- Instead of looking straightaway to increase sensitivity in a person labeled “hypo-sensitive,” we consider reasons a learner might be blocking sensation: are certain sensations too painful? too threatening?
- Instead of looking straightaway to desensitize a person labeled “hypersensitive,” we seek to empower a learner to make sense of what (s)he senses—so hyper-vigilance isn’t necessary.
- Without undermining the importance of treatments designed to achieve outcomes via specific, definable procedures, we choose a different route: we create a context conducive to associative learning. We acknowledge each learner’s unique aspirations, utilize each learner’s gifts, meet each learner’s needs, and respect every learner, as a person.
HANDLE prioritizes safety and security.
There are many reasons why a person may not feel safe. A traumatic injury or separation can leave a person in “shut down.” Neglect can breed hyper-vigilance. Abuse can breed defensiveness and unwillingness to trust. Other reasons why a person may not feel safe aren’t as obvious. Here are a few:
Some people feel insecure in gravity. They might get dizzy, or the words they’re trying to read might seem to shift on the page. Just as important, they might get disoriented, over-react, or have a tough time relaxing. Poor vestibular function—a joint effort between the brain and a sensory system in the inner ear—can alter a person’s attentional priorities away from learning, toward keeping things stable.
Some people have a tough time figuring out what to focus on. One minute, this (whatever it is) seems important. The next minute, that (something entirely different) seems important. When a person’s perception of relevance shifts rapidly, decision-making grinds to a halt. If it goes on often enough, self-confidence tanks, too. Poor integration between hemispheres of the brain—dependent on many factors—can alter a person’s attentional priorities away from learning, toward getting a clear sense of “self”—a sense of "I can do this" (even if the this I can do isn’t appreciated by others).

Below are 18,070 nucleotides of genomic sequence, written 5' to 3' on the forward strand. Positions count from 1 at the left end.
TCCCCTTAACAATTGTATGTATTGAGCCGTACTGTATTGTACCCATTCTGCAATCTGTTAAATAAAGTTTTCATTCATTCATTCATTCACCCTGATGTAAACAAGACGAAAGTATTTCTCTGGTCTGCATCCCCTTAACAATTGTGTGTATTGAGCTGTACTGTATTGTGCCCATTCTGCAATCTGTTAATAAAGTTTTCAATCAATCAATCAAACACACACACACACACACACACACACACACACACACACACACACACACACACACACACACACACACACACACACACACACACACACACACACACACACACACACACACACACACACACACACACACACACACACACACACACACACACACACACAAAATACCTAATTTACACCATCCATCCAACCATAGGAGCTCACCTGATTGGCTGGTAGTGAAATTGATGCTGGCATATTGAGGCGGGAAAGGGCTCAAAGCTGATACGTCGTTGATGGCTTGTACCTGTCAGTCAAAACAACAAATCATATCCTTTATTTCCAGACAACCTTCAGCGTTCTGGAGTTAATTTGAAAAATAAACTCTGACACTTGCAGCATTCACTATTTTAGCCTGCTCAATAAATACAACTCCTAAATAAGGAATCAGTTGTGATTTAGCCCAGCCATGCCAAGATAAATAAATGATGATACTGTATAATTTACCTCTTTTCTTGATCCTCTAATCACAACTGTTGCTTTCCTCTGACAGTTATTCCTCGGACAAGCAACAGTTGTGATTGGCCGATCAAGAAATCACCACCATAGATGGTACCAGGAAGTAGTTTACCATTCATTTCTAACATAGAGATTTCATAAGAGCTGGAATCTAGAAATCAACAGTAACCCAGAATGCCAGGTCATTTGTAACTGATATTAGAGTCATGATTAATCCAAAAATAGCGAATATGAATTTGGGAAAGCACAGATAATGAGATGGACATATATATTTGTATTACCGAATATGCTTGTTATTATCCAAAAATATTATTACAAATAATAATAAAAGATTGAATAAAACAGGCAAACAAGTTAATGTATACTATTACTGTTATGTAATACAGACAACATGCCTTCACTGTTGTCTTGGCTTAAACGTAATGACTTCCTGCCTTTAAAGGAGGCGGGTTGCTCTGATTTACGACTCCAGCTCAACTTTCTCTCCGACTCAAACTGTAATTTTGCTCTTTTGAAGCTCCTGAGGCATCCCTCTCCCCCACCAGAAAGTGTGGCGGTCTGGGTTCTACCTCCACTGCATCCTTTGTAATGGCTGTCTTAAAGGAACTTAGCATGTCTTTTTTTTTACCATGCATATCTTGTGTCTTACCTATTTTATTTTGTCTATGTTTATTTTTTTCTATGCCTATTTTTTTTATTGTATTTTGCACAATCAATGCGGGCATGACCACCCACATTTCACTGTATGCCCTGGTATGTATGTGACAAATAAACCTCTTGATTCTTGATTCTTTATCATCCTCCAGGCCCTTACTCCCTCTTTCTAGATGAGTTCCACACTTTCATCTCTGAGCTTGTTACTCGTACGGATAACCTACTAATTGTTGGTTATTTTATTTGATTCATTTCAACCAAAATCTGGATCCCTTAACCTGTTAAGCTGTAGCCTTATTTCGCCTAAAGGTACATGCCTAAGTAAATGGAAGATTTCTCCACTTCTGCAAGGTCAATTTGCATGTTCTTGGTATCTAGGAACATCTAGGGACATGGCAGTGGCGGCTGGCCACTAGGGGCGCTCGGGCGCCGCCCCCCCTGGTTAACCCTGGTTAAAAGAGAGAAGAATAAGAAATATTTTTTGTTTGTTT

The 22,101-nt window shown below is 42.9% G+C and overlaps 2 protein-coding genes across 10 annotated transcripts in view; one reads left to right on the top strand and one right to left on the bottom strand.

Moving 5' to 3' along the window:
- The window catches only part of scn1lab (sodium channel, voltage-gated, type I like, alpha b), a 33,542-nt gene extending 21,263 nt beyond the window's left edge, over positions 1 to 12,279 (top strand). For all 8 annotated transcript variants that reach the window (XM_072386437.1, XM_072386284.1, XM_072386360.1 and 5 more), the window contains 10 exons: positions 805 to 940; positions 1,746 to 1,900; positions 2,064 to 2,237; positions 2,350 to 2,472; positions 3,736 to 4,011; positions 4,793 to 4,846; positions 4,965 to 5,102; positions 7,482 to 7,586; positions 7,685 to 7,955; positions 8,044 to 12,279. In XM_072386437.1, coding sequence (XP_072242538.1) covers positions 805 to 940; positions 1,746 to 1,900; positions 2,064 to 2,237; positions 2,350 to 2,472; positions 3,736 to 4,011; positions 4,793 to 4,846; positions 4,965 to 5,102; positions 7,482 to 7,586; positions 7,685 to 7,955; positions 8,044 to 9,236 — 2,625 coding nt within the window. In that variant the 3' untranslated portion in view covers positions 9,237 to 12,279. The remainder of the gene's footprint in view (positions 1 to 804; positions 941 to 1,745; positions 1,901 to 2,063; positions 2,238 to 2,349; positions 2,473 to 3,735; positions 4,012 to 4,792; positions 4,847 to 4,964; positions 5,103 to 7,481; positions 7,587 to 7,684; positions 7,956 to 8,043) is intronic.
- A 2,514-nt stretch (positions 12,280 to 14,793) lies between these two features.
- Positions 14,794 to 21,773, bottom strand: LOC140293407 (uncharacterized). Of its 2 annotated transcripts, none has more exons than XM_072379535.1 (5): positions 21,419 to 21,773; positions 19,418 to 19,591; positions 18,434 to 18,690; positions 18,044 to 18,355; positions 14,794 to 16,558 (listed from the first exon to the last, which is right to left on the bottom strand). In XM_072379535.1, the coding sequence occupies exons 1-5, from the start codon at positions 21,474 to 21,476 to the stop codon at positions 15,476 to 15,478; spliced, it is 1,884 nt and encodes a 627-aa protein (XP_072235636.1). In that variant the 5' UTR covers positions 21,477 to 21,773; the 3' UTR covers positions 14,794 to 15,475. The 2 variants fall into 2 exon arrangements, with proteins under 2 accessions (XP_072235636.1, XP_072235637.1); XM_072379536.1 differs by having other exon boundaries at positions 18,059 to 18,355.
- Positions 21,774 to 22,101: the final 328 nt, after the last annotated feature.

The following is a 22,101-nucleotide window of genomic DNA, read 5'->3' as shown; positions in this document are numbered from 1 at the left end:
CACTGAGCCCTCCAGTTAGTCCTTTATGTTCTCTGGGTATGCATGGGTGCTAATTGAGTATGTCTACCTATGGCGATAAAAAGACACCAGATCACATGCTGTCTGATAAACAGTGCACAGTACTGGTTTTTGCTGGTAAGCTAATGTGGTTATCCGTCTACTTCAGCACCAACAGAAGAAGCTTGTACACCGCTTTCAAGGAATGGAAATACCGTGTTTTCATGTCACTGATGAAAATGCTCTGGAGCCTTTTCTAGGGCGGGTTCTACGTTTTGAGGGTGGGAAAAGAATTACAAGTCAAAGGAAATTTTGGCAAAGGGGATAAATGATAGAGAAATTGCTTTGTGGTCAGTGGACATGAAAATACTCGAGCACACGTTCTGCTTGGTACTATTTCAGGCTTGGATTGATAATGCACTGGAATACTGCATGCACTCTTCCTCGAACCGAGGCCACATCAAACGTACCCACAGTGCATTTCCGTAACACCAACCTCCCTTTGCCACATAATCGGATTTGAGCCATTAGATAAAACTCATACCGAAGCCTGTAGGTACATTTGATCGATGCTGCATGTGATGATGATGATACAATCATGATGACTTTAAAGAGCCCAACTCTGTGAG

By honoring each person’s natural self-protectiveness, HANDLE unlocks learning potential that goes unused in the face of stress.
HANDLE supports enduring relationships.
Some people also don’t feel safe trying again. They’ve tried before—and failed. Others, all around them, seem to “get it.” Their teachers… their parents… their friends—so many people say, “It’s easy”—but what’s easy for some people is clearly not easy for others. When trying harder doesn’t solve the problem, there’s usually something else going on. A HANDLE Practitioner finds some of what’s going on, provides activities to help, and helps parents or partners-in-care foster an environment in which it’s safe to try again.
It’s important for the McNatt Learning Center to be a safe place to learn, grow, and explore. It’s important, too, for the home to be a safe place to learn, grow, and explore. It’s thus important, to us, that we help parents or partners-in-care nurture safe places to learn, grow, and explore at home.